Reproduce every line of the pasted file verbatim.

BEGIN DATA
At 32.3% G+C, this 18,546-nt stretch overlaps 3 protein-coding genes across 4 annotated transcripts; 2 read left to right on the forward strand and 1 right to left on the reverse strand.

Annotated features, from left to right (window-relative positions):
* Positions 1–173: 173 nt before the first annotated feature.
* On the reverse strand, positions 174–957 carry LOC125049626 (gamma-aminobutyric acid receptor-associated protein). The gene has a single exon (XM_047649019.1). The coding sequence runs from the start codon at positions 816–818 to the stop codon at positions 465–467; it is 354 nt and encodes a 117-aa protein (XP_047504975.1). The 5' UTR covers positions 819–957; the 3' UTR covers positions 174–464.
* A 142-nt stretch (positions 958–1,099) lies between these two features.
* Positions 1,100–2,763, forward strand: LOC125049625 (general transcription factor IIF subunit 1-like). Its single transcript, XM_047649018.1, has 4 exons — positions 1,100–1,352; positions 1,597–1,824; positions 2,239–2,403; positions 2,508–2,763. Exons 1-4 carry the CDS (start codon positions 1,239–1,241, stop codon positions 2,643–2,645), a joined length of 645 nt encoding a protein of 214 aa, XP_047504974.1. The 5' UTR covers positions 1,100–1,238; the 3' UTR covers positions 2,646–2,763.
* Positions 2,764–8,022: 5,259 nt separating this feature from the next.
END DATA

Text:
At 32.3% G+C, this 18,546-nt stretch overlaps 3 protein-coding genes across 4 annotated transcripts; 2 read left to right on the forward strand and 1 right to left on the reverse strand.

Annotated features, from left to right (window-relative positions):
* Positions 1–173: 173 nt before the first annotated feature.
* On the reverse strand, positions 174–957 carry LOC125049626 (gamma-aminobutyric acid receptor-associated protein). The gene has a single exon (XM_047649019.1). The coding sequence runs from the start codon at positions 816–818 to the stop codon at positions 465–467; it is 354 nt and encodes a 117-aa protein (XP_047504975.1). The 5' UTR covers positions 819–957; the 3' UTR covers positions 174–464.
* A 142-nt stretch (positions 958–1,099) lies between these two features.
* Positions 1,100–2,763, forward strand: LOC125049625 (general transcription factor IIF subunit 1-like). Its single transcript, XM_047649018.1, has 4 exons — positions 1,100–1,352; positions 1,597–1,824; positions 2,239–2,403; positions 2,508–2,763. Exons 1-4 carry the CDS (start codon positions 1,239–1,241, stop codon positions 2,643–2,645), a joined length of 645 nt encoding a protein of 214 aa, XP_047504974.1. The 5' UTR covers positions 1,100–1,238; the 3' UTR covers positions 2,646–2,763.
* Positions 2,764–8,022: 5,259 nt separating this feature from the next.